10 Things to Consider When Ordering Catering

In the second installment of our our three-part catering guide with Bi-Rite Market, we take a deep dive on best practices and how to avoid common missteps. Here, Bi-Rite’s Sue Mackimmie shares ten things to consider when organizing catering for a large group.

At the core of Bi-Rite’s success is the underlying belief that food is fuel for the body and mind. Beyond working tirelessly each day to ensure that clients receive gourmet, nutritious food, they take a holistic approach to creating exceptional meals, thinking through each step in the process.

Use this 10 step catering guide to avoid common pitfalls and pull of a meal order that will delight your guests.

1. Understand your demographic

The first step to planning catering is knowing your audience. Consider who you are feeding and where you are hosting the event. Think about where they are coming from – for example, if this is an exec team who just got off the plane and needs lunch over their meeting, or a product team that needs a whole day of food for their offsite. Determine who you are trying to please and keep this needs at the forefront of your order.

2. Consider the space

The location will have an impact on your catering order. Depending on the nature of the offsite or event, it might be important to be in a space with access to a kitchen where food can be stored and organized before serving. Ask yourself if you need multiple deliveries, if you need to be there to let the catering in, if there is space for food storage and refrigeration, and stations to set up different meals.

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3. Establish your budget

Before you get too far downstream, you need to have a clear understanding of your budget. Most catering companies offer different tiers depending on sourcing premium ingredients. You can still get a high quality meal at a lower tier, but be sure that you are up front with your budget before ordering.

4. Know how much to order

To tackle this common challenge, Bi-Rite devised a clever way of thinking about servings, known as “Bites.” A bite is a one portion – think about the amount of something that would fit on a serving spoon. We teamed with Bi-Rite to turn this concept into a simple quantity calculator that will tell you exactly how much to order. Check out the quantity calculator here.

Catering Guide: 10 Things to Consider

 5. Schedule a seamless delivery

Plan for a half hour between the end of the delivery window and the start of the meal.  You want to give yourself that buffer in case of problems with the delivery due to traffic or difficulty accessing building. Make sure there is someone there to answer the door and assist with bringing the food to a kitchen or setup area.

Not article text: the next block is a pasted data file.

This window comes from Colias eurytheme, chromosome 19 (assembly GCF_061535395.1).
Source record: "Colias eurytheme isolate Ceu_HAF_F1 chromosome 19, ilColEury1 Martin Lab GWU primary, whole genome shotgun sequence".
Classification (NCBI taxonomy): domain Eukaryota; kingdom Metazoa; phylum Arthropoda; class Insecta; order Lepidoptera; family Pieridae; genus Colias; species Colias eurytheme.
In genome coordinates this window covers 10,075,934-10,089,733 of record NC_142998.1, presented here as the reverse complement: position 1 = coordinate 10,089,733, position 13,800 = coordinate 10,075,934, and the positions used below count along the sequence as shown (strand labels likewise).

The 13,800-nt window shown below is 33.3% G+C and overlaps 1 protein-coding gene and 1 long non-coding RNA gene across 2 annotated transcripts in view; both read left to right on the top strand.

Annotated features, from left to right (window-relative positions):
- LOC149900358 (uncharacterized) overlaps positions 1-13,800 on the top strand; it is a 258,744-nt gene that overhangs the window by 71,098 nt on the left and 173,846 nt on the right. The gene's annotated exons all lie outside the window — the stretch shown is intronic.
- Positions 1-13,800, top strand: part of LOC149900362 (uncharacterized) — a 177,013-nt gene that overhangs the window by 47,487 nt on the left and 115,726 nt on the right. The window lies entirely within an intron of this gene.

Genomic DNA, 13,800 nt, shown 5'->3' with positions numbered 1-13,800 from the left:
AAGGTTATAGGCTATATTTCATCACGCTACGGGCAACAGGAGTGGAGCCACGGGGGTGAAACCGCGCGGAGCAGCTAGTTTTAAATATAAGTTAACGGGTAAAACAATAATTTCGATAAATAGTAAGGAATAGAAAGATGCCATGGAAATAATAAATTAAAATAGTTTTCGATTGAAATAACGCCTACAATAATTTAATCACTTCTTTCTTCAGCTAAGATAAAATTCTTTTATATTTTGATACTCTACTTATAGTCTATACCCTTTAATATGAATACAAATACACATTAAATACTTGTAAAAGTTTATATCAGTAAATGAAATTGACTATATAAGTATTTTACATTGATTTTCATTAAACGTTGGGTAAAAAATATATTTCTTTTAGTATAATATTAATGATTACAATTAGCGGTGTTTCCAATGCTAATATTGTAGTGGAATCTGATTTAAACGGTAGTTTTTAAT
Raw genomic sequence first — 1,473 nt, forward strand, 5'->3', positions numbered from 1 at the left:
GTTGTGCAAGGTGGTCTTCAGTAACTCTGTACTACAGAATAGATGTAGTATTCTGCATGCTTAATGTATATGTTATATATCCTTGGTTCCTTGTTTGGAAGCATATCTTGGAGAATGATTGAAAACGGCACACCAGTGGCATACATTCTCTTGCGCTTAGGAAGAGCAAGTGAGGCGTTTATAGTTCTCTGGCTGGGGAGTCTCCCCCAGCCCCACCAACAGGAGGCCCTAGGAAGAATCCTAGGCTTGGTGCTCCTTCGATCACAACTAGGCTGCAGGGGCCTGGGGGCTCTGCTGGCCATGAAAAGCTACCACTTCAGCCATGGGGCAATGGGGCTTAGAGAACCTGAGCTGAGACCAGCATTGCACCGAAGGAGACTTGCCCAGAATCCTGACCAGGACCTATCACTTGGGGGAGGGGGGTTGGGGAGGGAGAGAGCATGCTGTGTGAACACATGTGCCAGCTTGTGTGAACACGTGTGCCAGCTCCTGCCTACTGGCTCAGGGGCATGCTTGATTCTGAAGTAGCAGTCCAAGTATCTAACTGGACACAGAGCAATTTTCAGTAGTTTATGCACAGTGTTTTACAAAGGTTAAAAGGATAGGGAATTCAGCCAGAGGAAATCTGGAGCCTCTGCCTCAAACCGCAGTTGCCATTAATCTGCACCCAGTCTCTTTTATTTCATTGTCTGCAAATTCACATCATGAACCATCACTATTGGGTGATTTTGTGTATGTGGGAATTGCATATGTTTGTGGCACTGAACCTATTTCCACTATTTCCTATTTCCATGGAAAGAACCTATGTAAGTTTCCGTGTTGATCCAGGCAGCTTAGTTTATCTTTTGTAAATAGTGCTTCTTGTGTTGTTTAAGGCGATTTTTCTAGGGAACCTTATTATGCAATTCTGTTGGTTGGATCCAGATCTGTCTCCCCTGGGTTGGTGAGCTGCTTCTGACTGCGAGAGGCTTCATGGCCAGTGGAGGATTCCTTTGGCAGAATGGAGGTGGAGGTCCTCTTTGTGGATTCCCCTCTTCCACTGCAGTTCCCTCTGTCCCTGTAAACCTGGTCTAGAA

6. Consider how to store meals before use

Make sure that you know where your food is coming from and how long it has been out of refrigeration. This affects the timing of whether it needs to stay chilled and the amount of time it can safely sit out. If in doubt, keep any perishables refrigerated until they are ready to be consumed. Sometimes guests arrive late or meetings run over time, and you don’t want to leave food sitting out.

7. Imagine the flow of the space

Are you going to have the meal in the main room, in a foyer, or on a patio? There will be a difference – for example, if you can put beverage stations inside or outside the room. Think about the implications if the food is outside and people are bringing it into a meeting room for a “lunch and learn.” It’s a great concept, but then they will be sitting there with a plate in front of them for an hour.

8. Set up with perfection

When you set up the food at a buffet table, start with the plates and utensils first. Next, lay out the food in this order: protein, salad, starch, and additional dish like a grilled vegetable platter if you have the budget. Keep dessert and coffee/tea as a separate treat for after the main meal. 

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9. Space out food and drink stations

Put the tables for food and drinks at the back of the room. Remember that anywhere where there is a high concentration of people slows down the flow. You don’t want to have that right when they walk in. That is why everyone does pass drinks – because if everyone is clumped at the bar no one can move around. Food and drinks are a magnet at any event. You want to move them away from doorways and pull them into a space, so it’s best to put food and drinks at the back.

10. Break down / clean up

Depending on the offsite or event location, a simple trash can might suffice for clean up, however make sure you discuss with the venue how to dispose of trash. While most venues will have a trash solution, some locations require guests to dispose of their own – especially larger groups. Make sure you you have considered these components and allow enough time for break down and clean up. Finally, when the event is over, make sure you take time to reflect and jot down notes for future events. 



More catering resources:

1. Order catering like a pro

2. Quantity calculator

3. Menu template

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